Shootin' the Breeze

and random targets

Disposable Dads

Fathers’ Day is not a happy celebration for every father.  Some feel left out.

The marketing of Valentine’s Day probably causes many who do not have sweethearts to feel left out and lonely.  Similarly, women who long to be mothers are likely sad amidst the hubbub of Mothers’ Day, feeling left out.  Mothers who have actual children who ignore them on Mothers’ Day are even sadder for being disregarded.

Fathers’ Day is coming up.  If your father is still alive, he would appreciate a card, at least, or a call, or both if it is impossible for you to actually spend the day with him.  By the way, a text message is not sufficient.

According to the JC Penney ads on TV, all fathers will have a fun picnic surrounded by children and grandchildren, wearing new golf shirts by the new grill.  Fathers who see those ads and have that experience should feel blessed indeed.  Those who go to the empty mailbox, endure the silence of a phone that does not ring, or wait for the visitors who do not come, feel the humiliating sadness of being disregarded, disposable, and discarded.

The adult children who are too busy to acknowledge their parents should fear Karma.  What goes around might come around and they will in the future sit in their nursing home rooms hoping to not be forgotten throughout the day until, at the end of the day, they realize that no one cared enough to remember.

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13 thoughts on “Disposable Dads

  1. May I reblog this?

  2. Reblogged this on bearspawprint and commented:
    With His, Mine, and Ours Families , here is a timely reminder from the CowboyLawyer https://cowboylawyer.wordpress.com/2013/06/15/disposable-dads/

  3. Pingback: Disposable Dads « bearspawprint

  4. Do I ever agree with this! I had a friend who gave up a baby for adoption as a young teen–and never had another. She carries a double grief on Mother’s Day: no one is aware of her motherhood and she has no idea what has become of her son.

    She told me her church once did a thing for Father’s Day: all those men whose dads were alive should wear a pink carnation and all those whose dads were gone should wear a yellow one (or something like that.) One young man was bemused; his father had abandoned the family when he was a toddler; now he had no idea if his father was dead or alive. What should he do?

    I know of Dads who’d love to be a part of their children’s lives, but their exes won’t have it. And there are those of us who’ve searched for cards that didn’t say, “What great times we had…” or “You were always there for me.” If dad was abusive, why lie? I wrote a poem for my Dad that I may publish sometime, but it’s pretty sad and I don’t want to rain on everyone else’s parade.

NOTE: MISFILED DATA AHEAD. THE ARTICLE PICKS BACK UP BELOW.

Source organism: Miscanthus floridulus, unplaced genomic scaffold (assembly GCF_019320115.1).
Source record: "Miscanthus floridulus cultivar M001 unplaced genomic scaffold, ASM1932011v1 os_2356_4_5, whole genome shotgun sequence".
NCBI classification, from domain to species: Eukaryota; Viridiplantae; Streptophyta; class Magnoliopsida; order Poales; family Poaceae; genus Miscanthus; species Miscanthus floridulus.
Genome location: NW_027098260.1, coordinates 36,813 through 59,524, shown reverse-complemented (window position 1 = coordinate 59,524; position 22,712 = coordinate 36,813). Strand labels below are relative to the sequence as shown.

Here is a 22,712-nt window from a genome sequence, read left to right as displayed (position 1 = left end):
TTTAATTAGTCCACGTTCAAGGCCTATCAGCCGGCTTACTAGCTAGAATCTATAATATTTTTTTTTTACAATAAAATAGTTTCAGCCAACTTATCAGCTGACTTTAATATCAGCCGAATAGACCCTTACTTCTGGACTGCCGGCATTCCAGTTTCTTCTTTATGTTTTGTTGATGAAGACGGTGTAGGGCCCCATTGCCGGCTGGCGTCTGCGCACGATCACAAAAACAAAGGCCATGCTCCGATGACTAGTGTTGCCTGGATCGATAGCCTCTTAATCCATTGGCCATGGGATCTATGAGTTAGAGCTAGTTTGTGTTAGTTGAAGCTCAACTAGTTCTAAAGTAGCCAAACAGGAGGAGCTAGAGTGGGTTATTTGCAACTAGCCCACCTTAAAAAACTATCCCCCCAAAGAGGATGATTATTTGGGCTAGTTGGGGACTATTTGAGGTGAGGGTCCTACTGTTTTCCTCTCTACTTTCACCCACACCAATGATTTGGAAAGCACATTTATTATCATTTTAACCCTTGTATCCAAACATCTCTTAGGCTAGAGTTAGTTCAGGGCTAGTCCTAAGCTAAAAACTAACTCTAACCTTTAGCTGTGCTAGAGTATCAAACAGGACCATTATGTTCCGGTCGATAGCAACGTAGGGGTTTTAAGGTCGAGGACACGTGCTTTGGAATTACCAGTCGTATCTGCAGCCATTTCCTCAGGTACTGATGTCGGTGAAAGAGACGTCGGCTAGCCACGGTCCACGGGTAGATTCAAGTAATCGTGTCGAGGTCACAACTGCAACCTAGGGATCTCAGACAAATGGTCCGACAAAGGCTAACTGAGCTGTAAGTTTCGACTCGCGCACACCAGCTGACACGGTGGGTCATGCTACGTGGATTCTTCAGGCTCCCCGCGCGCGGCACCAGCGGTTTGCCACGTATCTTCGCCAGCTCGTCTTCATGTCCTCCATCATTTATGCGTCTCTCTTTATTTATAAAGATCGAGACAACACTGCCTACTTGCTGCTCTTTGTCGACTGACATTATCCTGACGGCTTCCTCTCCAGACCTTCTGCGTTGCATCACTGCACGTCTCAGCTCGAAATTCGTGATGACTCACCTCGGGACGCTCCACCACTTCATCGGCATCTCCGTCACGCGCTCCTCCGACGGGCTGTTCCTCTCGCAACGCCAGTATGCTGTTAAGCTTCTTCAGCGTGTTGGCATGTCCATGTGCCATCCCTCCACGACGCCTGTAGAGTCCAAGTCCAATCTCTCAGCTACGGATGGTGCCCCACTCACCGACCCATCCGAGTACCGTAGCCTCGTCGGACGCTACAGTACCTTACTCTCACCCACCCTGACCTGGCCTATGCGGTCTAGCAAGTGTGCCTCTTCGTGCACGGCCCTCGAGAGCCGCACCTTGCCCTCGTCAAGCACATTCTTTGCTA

By all means, folks, express your love to your fathers today– after all, you’re alive because of them– but do give a thought for those who are left out of the joys.

  5. Thank you for this one. Needs to be said and those doing the ignoring need to read it… there I go again, wishful thinking!

  6. Reblogged this on Shootin' the Breeze and commented:

    I wrote this last year. It bears repeating because not all fathers experience the scenes depicted in TV advertisements.

  7. Happy Father’s Day 2014

  8. Well, look up at the sky cause here comes some rain… I’m a dutiful daughter who writes her father once a month, sends cards on his birthday, Father’s Day, Christmas. He doesn’t call or write me, nor my 3 brothers, or his 4 grand children or his 4 great grandchildren. In fact, he shows obvious disdain for any girls in the family who are ‘only’ home makers and mothers. He complains constantly, says others are ‘stupid’ and generally makes life miserable for my brother who over sees his care. No one wants to be around him. I could throw some hail in with this rain, but I’ll stop here. Today, I tried to make my husband’s Father’s Day special.

    • I am sorry that your father is so unappreciative. You, however, remember him with cards even when he does not deserve it. That sort of makes my point. If even poor fathers are remembered, how much more painful for deserving fathers who are not remembered.

  9. I appreciate this blog!! I once wrote a blog post about disposable dads that my husband asked me not to publish …. He didn’t want the backlash. I’m glad you didn’t get censored!!

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